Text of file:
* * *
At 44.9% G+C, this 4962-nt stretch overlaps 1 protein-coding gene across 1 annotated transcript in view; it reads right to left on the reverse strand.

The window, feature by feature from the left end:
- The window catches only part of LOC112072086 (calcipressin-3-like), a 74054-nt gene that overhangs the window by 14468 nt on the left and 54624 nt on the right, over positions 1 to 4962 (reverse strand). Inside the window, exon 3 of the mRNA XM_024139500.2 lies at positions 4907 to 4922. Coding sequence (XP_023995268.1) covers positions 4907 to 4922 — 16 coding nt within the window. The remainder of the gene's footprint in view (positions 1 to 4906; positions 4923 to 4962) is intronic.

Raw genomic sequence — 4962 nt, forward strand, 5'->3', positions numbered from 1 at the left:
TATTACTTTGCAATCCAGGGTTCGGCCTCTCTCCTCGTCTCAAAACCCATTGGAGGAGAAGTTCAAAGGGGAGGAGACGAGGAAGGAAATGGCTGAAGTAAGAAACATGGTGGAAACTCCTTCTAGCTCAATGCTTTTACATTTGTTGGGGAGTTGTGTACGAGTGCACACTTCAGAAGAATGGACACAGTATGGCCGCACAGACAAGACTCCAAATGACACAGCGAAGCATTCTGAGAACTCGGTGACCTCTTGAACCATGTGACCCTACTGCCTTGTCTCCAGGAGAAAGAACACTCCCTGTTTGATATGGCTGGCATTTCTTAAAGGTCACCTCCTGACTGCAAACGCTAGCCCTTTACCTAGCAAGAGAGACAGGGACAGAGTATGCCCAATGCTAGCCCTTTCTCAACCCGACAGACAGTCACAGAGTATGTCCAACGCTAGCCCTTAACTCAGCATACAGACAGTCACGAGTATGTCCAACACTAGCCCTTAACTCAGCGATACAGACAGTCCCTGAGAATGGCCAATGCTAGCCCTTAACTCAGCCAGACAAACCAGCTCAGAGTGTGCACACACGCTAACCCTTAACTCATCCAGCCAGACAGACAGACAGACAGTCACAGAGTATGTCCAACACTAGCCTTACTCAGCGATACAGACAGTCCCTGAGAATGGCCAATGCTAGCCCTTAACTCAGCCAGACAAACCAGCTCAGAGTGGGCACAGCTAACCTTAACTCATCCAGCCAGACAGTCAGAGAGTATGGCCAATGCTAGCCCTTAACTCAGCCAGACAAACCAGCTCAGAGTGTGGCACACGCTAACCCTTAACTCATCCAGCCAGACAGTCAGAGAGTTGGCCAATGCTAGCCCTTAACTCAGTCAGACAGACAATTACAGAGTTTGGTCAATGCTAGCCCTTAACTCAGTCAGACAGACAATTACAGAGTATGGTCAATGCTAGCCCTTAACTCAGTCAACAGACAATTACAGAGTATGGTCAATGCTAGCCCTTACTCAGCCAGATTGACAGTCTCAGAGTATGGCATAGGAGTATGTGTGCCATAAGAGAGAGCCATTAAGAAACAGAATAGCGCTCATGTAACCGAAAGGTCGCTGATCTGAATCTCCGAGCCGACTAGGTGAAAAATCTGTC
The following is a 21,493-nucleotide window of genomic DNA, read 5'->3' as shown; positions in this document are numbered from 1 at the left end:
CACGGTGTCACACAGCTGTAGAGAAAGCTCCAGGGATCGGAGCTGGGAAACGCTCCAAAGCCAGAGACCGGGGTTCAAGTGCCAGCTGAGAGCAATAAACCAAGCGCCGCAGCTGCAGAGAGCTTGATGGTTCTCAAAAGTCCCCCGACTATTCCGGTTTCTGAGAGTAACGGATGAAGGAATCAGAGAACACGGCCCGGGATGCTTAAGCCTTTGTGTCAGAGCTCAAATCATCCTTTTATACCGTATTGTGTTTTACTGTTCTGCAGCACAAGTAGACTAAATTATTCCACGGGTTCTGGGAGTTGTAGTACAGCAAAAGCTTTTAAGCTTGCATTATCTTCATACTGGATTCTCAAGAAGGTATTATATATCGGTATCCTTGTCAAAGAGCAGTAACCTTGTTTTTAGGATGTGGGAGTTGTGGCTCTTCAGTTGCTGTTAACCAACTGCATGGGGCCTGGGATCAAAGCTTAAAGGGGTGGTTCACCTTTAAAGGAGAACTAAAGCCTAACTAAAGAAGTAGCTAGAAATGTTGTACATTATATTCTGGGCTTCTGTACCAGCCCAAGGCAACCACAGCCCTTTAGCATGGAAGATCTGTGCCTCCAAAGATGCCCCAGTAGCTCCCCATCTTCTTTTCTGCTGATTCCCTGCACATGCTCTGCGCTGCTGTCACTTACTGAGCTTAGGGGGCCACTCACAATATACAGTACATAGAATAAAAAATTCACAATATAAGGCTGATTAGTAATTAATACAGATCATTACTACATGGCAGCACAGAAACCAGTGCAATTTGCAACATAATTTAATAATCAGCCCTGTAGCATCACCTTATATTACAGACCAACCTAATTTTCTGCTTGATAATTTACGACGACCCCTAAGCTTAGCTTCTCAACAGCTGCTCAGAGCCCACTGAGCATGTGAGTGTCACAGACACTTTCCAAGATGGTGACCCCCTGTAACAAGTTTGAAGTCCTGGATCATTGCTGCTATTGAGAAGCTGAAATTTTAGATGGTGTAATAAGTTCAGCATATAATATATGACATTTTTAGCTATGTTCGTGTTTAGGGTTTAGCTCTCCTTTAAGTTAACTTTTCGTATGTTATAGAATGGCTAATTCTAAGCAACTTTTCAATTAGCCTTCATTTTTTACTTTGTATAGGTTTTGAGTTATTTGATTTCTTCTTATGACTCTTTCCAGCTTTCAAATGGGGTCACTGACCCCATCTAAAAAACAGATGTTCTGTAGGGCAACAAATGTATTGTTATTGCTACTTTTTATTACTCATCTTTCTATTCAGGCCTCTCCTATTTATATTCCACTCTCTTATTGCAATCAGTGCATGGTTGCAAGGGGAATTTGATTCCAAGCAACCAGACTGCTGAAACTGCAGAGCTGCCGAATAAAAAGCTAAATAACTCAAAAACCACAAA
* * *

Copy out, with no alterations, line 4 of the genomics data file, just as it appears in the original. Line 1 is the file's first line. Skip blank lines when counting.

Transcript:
Raw genomic sequence — 4962 nt, forward strand, 5'->3', positions numbered from 1 at the left: